Democrats Hold Ground in New Jersey Legislative Elections

New Jersey Democrats ceded little if any ground to Republicans in Tuesday's legislative elections, despite the personal popularity of Gov. Chris Christie and the millions of dollars he raised for the state GOP.

Democratic incumbents staved off Republican challenges in the two most competitive Senate races on Tuesday, denying bragging rights to Christie at the southern and northern ends of the state. The Republicans' most recognizable name -- Megan's Law advocate Richard Kanka -- also lost his Senate bid.

"The Christie effect was not there," said Sen. Bob Gordon, who won a hard-fought re-election campaign in Bergen County.

Gordon edged out Freeholder Chairman John Driscoll Jr. in Bergen's 38th District. The Christie-backed challenger rode the governor's coattails to a win in 2009.

A Democrat also prevailed for Senate in Atlantic County's 2nd District. Sen. Jim Whelan, a public school swim teacher and one-time Atlantic City mayor, staved off Republican Vince Polistina, a municipal engineer who gave up his Assembly seat for a chance to move to the upper house.

Both Democrats appear to have won Assembly seats in Bergen County. Republicans held both Assembly seats in Atlantic County, ensuring local representation will remain politically split.

No legislative incumbent appeared to have lost, though three Assembly seats in two southern New Jersey districts were too close to call Tuesday night. The best Democrats could do is gain one Assembly seat; the best possible outcome for Republicans is a net gain of two.

In South Jersey, Democratic incumbent Matthew Milam was slightly ahead of two Republican challengers; in Burlington, Democratic incumbent Herb Conaway and running mate Troy Singleton were ahead of Republicans Christopher Halgas and Jim Keenan.

Voters in New Jersey also approved a ballot question to legalize sports betting at casinos and race tracks, provided a federal ban is lifted.

"Tonight is a great night for New Jersey Democrats," party Chairman John Wisniewski said Tuesday night. "New Jersey voters, once again, have returned Democrats to our state Legislature in overwhelming numbers."

Christie repeatedly downplayed expectations for Republicans in the weeks leading up to the election, but he campaigned in districts where Republicans thought they had a chance, hoping to chip away at Democrats' firm grasp on the Legislature. Democrats control the Senate 24-16 and the Assembly 47-33. All 120 legislative seats were being decided Tuesday.

"It's not a referendum on my governorship," Christie declared.

The state's 40 legislative districts, redrawn this year to reflect population shifts recorded in last year's census, favored incumbents.

Christie had said he'd consider the midterm elections a win for the GOP if the party did not lose any seats. He said every governor in the past 48 years except Jim McGreevey lost seats during the midterms.

The Republican State Committee, flush with cash thanks to Christie's ability to raise money, had spent $2.2 million as of Oct. 17, compared with $689,000 spent by the Democratic State Committee, election reports show.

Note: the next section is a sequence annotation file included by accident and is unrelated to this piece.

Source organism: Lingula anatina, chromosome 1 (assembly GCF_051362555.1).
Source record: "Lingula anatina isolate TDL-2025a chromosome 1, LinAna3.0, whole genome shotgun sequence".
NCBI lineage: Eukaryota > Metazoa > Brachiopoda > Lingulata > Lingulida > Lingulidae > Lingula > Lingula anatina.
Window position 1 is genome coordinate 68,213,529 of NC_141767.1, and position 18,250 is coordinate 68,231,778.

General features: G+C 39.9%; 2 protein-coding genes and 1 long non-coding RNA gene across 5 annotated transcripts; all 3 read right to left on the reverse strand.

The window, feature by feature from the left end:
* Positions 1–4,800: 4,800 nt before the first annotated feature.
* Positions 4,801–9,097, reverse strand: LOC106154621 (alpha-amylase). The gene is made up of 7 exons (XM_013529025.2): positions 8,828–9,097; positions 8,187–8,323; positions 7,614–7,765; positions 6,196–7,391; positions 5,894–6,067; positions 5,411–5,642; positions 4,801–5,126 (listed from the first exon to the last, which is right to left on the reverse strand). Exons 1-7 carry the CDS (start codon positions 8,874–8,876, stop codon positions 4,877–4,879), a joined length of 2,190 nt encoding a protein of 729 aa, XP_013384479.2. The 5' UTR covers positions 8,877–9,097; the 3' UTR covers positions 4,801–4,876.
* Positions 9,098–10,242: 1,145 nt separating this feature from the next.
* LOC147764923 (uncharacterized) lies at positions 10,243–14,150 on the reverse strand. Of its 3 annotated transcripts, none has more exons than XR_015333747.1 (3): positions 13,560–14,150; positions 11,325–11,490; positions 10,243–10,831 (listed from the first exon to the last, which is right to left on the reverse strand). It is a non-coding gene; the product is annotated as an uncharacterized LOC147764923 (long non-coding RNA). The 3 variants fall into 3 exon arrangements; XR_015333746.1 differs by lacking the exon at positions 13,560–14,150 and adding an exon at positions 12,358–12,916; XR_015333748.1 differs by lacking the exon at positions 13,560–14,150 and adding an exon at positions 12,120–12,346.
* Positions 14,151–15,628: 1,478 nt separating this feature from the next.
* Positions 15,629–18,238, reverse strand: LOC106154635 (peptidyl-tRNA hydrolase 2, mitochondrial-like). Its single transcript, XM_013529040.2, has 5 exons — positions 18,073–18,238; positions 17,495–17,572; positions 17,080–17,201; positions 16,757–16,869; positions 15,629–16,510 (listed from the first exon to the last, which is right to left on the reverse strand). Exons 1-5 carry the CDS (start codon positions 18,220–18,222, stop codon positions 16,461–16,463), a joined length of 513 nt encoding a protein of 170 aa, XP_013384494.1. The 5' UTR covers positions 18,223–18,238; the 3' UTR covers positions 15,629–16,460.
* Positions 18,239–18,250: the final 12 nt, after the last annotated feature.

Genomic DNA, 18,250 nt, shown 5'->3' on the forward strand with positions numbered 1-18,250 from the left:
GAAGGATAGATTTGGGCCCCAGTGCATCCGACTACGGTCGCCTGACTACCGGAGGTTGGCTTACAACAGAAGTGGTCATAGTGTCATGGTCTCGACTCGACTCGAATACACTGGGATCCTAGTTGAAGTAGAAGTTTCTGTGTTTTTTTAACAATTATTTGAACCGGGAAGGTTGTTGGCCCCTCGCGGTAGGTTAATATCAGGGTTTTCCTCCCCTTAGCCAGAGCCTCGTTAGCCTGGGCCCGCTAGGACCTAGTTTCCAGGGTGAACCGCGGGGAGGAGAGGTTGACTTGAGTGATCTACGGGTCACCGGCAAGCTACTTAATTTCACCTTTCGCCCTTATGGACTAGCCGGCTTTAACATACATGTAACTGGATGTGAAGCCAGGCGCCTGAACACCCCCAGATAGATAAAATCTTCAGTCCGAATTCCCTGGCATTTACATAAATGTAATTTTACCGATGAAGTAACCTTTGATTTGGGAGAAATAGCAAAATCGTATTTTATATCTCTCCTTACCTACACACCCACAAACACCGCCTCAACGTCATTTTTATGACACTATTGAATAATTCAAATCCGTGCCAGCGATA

On the county level, Christie also hoped to make gains in county governments to better position him and the Legislature for 2013. Democrats held on to control of the freeholder board in Gloucester County, but lost control to Republicans in Salem, 4-3. In Monmouth, Republicans picked up the lone Democratic seat. Democratic gains appeared likely in Bergen.

The only statewide ballot question asked voters whether they support the legalization of sports betting if a federal ban is lifted.

Sports betting's leading advocate, Sen. Ray Lesniak of Union, planned to introduce legislation Thursday that would allow the Casino Control Commission to grant sports betting licenses to casinos and race tracks. If the legislation is enacted, the state would pursue action in federal court to overturn the betting ban.

At the local level, voters in Princeton Township and Princeton Borough decided to combine their two towns.

Borough voters passed the measure Tuesday by a margin of about 3-to-2. It was even more decisive in the township, where it passed by a margin of more than 5-to-1. The merger takes effect in 2013. At least three times in the past 60 years, the communities had rejected a merger.

In the southern New Jersey community of Moorestown, residents voted to allow alcohol sales in the town for the first time in nearly a century, according to the Courier-Post. The measure was pushed by the owners of the Mooretown Mall, which says it would have more business if it could have restaurants that serve liquor.

Voters in Cherry Hill, one of the state's larger suburbs and a Democratic stronghold, chose Democrat Chuck Cahn, a semiretired businessman, as its new mayor. He defeated Republican Stephen Buividas, an attorney. The retiring Bernie Platt, a Democrat, has been mayor of the township of 71,000 near Philadelphia since 2002.

In Gloucester County, Adam Taliaferro, a former Penn State football player who made an inspirational comeback from a paralyzing injury in 2000, won his race for freeholder. Taliaferro suffered a severe spinal cord injury while making a tackle for the Nittany Lions, and doctors feared he might never walk again. But he regained the ability to walk, graduated from Penn State and went on to earn a law degree from Rutgers-Camden.